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Defensive Diversity

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  • | 12:43 p.m. October 28, 2011
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The televisions in Tim Jones' office are rather unique. They aren't three-dimensional -- or even high definition. They're bulletproof. Jones explains that a special design protects the screens from AK-47 gunfire.

This is important, for this technology is dropped into hostile territories in the

Middle East for top-secret operations. “I can only speculate on what Special Ops uses it for,” Jones says.

Jones' firm, the Cybrix Group, secured a contract from the government to test the technology at its Tampa Bay compound — the location of which is also secret.

The Department of Defense's contracts with Cybrix propelled the veteran-owned small business to the Inc 500 list of the fastest-growing companies with three-year growth of more than 3,000%; the Tampa-headquartered IT firm recorded revenues of roughly $575,000 and employed four in 2007. In 2010 revenues reached $22.2 million and the firm employed 24.

The recent growth trend is surprising for a firm that was bleeding out in 2006.

Jones started Cybrix in 2003, two years after he sold his first IT business, ACE Technologies, for an undisclosed amount. This sale provided capital for Jones' next endeavor: development of an algorithm that encrypts data he saw being developed in Japan.

The result was a failure.

“The cost was just not feasible, and there were too many bureaucratic hurdles,” Jones says.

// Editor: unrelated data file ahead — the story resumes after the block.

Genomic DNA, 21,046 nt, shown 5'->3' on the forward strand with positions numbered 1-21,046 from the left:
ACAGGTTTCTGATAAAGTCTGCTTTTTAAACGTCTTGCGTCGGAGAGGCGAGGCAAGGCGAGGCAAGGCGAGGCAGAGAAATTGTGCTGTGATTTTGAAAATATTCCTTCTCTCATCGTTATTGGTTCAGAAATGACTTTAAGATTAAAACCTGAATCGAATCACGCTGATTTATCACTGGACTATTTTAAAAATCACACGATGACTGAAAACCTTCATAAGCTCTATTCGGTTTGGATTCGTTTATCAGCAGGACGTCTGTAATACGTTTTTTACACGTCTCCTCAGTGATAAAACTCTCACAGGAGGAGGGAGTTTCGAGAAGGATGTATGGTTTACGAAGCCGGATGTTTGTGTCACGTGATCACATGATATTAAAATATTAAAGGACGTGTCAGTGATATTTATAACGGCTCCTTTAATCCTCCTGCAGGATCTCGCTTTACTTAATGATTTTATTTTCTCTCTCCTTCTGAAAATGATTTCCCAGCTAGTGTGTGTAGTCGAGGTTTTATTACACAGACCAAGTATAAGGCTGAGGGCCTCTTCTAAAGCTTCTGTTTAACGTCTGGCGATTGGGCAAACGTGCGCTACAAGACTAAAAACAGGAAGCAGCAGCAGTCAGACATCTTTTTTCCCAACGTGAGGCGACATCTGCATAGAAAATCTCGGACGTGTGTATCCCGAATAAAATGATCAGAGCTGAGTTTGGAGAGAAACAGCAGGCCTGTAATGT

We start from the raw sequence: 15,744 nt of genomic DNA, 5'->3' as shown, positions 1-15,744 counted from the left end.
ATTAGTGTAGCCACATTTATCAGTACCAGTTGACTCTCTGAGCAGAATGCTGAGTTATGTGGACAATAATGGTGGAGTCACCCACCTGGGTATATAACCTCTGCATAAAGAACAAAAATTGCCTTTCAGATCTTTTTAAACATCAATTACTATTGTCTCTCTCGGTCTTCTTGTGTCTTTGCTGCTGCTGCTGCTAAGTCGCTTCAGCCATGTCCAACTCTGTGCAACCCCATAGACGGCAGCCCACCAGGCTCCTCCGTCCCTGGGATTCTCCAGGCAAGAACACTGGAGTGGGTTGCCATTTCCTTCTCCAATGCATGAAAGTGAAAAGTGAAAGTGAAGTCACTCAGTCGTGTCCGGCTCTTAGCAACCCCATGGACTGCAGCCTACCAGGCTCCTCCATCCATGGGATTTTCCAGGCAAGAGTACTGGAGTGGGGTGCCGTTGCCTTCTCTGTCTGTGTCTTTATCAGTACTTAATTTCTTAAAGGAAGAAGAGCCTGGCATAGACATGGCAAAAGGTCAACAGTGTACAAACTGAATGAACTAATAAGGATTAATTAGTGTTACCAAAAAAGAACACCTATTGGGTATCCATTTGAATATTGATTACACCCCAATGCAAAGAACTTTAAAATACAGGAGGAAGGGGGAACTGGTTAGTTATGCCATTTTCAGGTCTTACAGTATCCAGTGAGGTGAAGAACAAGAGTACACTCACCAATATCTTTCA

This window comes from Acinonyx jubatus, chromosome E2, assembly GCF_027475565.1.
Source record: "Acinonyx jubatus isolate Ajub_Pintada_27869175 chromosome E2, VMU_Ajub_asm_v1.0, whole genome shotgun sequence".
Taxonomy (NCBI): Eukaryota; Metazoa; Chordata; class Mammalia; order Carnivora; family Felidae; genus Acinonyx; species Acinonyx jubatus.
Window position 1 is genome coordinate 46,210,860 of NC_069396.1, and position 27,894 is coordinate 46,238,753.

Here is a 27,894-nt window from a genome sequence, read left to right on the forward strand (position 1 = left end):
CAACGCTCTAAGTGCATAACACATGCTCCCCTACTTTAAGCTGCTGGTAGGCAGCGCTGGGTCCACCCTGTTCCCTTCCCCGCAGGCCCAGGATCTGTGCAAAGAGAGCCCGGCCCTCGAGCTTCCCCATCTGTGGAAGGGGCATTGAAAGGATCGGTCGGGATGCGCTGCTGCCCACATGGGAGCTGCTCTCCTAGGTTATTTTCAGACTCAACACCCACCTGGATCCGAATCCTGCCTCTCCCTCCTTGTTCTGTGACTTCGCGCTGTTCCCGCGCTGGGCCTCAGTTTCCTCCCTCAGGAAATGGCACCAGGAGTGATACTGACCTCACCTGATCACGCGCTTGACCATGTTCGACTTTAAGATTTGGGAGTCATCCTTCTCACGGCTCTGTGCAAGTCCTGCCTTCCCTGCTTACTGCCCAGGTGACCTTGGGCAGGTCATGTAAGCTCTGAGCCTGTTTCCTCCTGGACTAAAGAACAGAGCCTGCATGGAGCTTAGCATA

Cybrix invested $400,000 into the failed project. Says Jones: “It was just a bloodbath.”

Though Cybrix devoted much of its resources to the doomed encryption software, Jones and his then-small team of veteran colleagues began making connections around MacDill Air Force Base. The networking landed small IT consulting projects for companies like Chinega and IBM, who had contracts to do work for the Department of Defense.

Contracts with companies working with Central Command and Special Forces became the firm's focus. Jones proudly says that at one time General Dynamics, a Tampa firm with roughly $32 billion in 2010 revenues, was a sub-contractor of the local, small business.

“We needed to get back to what we know,” Jones says of his firm's IT work with the Department of Defense.

After Cybrix repositioned itself into defense contracting, which involves testing products for military use or IT consulting, contracts increased and growth was almost exponential.
However, Jones and Cybrix COO and CFO Keith Vassolotti don't count on this trend to continue — they even forecast a 40% drop in revenues for this year.

“There's too much uncertainty because of the debt,” Jones says of federal spending.

The shifting nature of the conflict in the Middle East will require more work and more technology from the U.S. Special Forces. One may think Jones would be ecstatic about the branch of the military Cybrix works with most expanding operations. But he says that other defense contracting firms see the same trend and are flooding the market. “We work in a niche that's about to get very competitive,” he says.

Cybrix needs to shift its focus once again, so Jones has the firm poised to step into the commercial sector with software development.

Vassolotti's commercial background is the reason Cybrix tapped him in 2010. Previously, the University of Tampa M.B.A. was CFO of Ceridian, a Minnesota-based human resources firm.

Diversification into the commercial side will be a change of mindset as well as a change of culture for the company. For example: “We don't take government holidays off,” Jones says. “You can't do that working in the private sector.”

The new strategy has not been a holiday so far; Jones says the expected $6.2 million drop in revenues in 2011 is only a temporary dip while the company reboots to release its new software in November.

The last time Cybrix changed direction it hit unprecedented growth, and Jones expects the same results this time. “We're positive our software will succeed,” he says. “By the end of next year we'll be back at our peak.”


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